Zionism -- United States
Found in 22 Collections and/or Records:
Collection includes correspondence with Jacob Yatskowitz (1941) regarding efforts to help Karl Schoenberg leave Berlin; and letter from Schoenberg to Yatskowitz. Also includes letter from Einstein to David Lurie of New Century Club of Boston (1921) regarding use of Club funds for the Hebrew University, and letter from Einstein to Barnet Hirsch (1945) about Jewish nationalism.
The collection contains background materials pertaining to the formation of the Conference, the election of delegates, financial records, memoranda, reports, and incomplete minutes of the Conference and its committees. It also includes extensive correspondence of the Administrative Secretary Jesse B. Calmenson, for March-December, 1943. The major portion of the collection consists of transcripts of the first through fourth sessions (1943-1947) of the Plenum and committees of the Conference. The published material in the collection includes the Bulletin of the activities and Digest of the press.
Contains records on the formation, purpose, and activities of the American Jewish League for Israel, as reflected in organizational documents (including minutes), event literature, publications (including the AJLI newsletter, AJLI Bulletin, later called the AJLI News Bulletin and other titles), scholarship material, financial information, membership appeals, correspondence, media coverage, and photographs.
The Annual and Mid-Winter National Conventions Records document the proceedings and outcomes of the conventions and conferences attended by Hadassah’s National Board as well as by convention delegates from the various regions of Hadassah. The conventions in particular are where local and regional leaders meet with each other and the National Board and learn about Hadassah’s various projects and committees. This record group also includes annual reports from 1926-2001.
This record group contains three-dimensional objects and printed materials that relate to the history of Hadassah. A bulk of this record group consists of promotional and commemorative objects and awards created by Hadassah for its Annual and Midwinter National Conventions, and for Young Judaea events. Examples of such items include t-shirts, hats, bags, buttons, stationery and keychains. Artifacts created by local Hadassah chapters and regions, as well as awards received by local and national Hadassah leaders from other organizations, are also included. Of a particular interest is the bronze death mask of Henrietta Szold.
This record group is made up of mostly audio and moving images materials, including ¼-inch open audio reels, 16mm film, filmstrips, cassette tapes, VHS tapes, CDs, DVDs, LPs, 3.5 inch floppy disks, and other media, dating from the 1920s up to 2010. The films and audio recordings document Hadassah's efforts to publicize themselves to their members and those outside of Hadassah, by raising awareness of their history, fundraising efforts, and projects in United States and Israel, especially the Hadassah Medical Organization and Youth Aliyah projects and programs. Hadassah also used recordings to document important proceedings, including departmental and board meetings, Midwinter Conferences, and National Conventions.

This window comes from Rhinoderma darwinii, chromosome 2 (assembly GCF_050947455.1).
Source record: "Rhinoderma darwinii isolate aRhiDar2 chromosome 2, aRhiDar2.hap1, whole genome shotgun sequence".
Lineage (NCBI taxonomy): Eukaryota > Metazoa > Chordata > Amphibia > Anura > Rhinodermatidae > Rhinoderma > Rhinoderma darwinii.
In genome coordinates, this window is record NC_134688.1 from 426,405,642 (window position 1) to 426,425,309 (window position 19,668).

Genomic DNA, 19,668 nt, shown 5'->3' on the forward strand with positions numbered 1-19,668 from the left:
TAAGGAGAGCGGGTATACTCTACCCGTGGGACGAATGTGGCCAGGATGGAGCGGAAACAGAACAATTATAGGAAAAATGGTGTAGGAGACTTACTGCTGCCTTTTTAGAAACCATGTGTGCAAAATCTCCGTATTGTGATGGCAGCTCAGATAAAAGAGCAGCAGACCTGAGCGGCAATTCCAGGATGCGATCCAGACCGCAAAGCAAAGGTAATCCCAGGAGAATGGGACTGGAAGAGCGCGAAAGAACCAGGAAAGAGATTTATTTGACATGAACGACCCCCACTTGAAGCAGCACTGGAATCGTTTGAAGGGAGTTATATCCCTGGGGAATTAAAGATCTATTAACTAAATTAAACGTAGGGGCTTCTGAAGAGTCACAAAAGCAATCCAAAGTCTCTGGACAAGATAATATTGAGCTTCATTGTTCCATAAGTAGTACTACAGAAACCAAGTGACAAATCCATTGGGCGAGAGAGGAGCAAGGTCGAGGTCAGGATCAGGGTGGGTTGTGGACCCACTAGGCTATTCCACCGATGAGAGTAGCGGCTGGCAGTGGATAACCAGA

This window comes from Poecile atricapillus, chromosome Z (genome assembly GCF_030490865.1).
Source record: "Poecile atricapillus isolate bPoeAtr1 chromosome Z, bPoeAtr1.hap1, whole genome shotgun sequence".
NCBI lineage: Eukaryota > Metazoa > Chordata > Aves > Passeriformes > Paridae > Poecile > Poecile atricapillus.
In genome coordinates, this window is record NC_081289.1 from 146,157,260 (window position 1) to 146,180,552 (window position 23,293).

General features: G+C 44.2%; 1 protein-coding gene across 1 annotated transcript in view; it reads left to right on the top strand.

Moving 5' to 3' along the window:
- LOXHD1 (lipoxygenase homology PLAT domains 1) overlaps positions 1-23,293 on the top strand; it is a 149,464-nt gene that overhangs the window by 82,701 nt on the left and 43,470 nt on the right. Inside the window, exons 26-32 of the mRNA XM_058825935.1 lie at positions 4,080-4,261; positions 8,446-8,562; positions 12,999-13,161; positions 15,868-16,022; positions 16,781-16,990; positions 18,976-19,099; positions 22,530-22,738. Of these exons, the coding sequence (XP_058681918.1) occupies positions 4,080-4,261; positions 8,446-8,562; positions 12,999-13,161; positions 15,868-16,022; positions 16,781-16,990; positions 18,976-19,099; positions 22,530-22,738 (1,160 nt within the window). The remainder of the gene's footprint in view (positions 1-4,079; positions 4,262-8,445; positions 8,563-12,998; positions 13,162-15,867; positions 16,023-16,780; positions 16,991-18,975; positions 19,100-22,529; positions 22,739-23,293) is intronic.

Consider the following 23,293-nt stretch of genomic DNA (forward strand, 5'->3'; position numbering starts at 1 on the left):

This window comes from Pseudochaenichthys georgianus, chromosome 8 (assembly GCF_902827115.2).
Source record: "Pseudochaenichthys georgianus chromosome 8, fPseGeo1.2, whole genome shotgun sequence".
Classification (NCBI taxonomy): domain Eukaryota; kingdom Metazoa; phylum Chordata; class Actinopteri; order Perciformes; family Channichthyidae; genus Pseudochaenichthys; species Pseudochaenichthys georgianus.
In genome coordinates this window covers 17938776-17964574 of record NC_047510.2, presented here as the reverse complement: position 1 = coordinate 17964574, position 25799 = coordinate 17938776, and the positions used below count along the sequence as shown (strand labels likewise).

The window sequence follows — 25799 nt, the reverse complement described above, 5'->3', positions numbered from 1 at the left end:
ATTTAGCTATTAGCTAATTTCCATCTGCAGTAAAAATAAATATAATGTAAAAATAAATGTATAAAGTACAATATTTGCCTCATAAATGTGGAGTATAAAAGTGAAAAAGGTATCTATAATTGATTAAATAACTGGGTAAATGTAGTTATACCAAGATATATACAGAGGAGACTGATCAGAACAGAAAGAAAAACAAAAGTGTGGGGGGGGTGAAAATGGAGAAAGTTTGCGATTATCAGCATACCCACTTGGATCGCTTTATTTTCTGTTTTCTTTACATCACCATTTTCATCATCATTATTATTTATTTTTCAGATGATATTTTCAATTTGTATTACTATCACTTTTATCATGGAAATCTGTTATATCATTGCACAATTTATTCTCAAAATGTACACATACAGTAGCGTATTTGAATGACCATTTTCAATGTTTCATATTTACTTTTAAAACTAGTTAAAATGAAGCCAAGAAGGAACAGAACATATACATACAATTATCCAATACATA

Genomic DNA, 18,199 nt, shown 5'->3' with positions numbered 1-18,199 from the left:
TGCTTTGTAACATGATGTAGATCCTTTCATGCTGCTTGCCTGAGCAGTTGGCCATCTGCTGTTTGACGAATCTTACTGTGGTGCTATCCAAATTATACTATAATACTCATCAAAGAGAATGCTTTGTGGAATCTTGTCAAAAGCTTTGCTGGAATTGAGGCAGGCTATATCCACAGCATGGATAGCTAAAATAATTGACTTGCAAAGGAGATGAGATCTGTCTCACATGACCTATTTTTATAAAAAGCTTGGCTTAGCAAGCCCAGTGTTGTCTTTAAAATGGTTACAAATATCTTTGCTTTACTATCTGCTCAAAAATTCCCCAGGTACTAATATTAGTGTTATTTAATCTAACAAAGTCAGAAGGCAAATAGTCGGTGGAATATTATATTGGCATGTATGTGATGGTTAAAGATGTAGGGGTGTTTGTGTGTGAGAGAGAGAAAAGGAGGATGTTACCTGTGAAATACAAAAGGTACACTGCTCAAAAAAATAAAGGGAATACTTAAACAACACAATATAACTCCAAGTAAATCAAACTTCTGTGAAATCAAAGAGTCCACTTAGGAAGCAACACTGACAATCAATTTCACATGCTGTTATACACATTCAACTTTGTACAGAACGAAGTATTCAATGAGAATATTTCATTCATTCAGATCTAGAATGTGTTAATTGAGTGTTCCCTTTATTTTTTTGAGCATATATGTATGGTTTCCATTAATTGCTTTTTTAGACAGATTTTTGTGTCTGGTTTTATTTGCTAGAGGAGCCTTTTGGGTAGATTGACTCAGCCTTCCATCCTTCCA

Founded by Shlomo and Rivka (Wolman) Shulsinger, Camp Massad was the pre-eminent Hebrew camp in the United States. The collection, comprised of material donated by former staff, counselors, and campers contains administrative records, correspondence, newsletters, play scripts, photographs, oral histories and movies.
This record group contains materials related to the local units of Hadassah—groups, chapters, regions, and co-ops—as well as Junior Hadassah, a youth organization that functioned as a group within the Hadassah Chapter structure. The record group documents over one hundred years of Hadassah’s growth, and illuminates a century of American Jewish communal life, particularly that of Jewish women, across the United States. The record group reflects the formation, administration and activities of the individual groups, chapters, co-ops and regions, and contains information on local events and programs organized around fundraising, Zionism, Jewish heritage, religion and holidays celebration, the study of Hebrew and Yiddish, women's issues, fashion, health, technology and many other topics.
This Collection contains correspondence relating to Diamond's legal and political career, during which he served as Corporation Counsel for the City of Buffalo, New York State Supreme Court Justice, and on the faculty of the University of Buffalo Law School; material on his activities in the mayoral, gubernatorial, and presidential political campaigns, 1928-1952, among which was the chairmanship of the Buffalo Volunteers for Stevenson, and on his extensive communal and philanthropic activities.
The material concerning his philanthropic activites is cprimarily concerned with the American Civil Liberties Union, the Buffalo Jewish Center, the United Jewish Fund of Buffalo, the United Jewish Appeal, the American Jewish League for Israel, the American-Israel Cultural Foundation, the American Fund for Israel Institutions, the American Friends of the Hebrew University, the State of Israel Bonds, the Independent Zionists of America, the American Zionist Council and the American Christian Palestine Committee.
Collection also includes materials from the Civic Affairs Committee of Erie County; the Children's Aid Society; the United War and Community Fund; the Emergency Committee to Save the Jewish People of Europe; anti-Nazi materials; material on civil rights and anti-discrimination legislation; the problem of church and education; speeches; general correspondence; newspaper clippings; and memorabilia.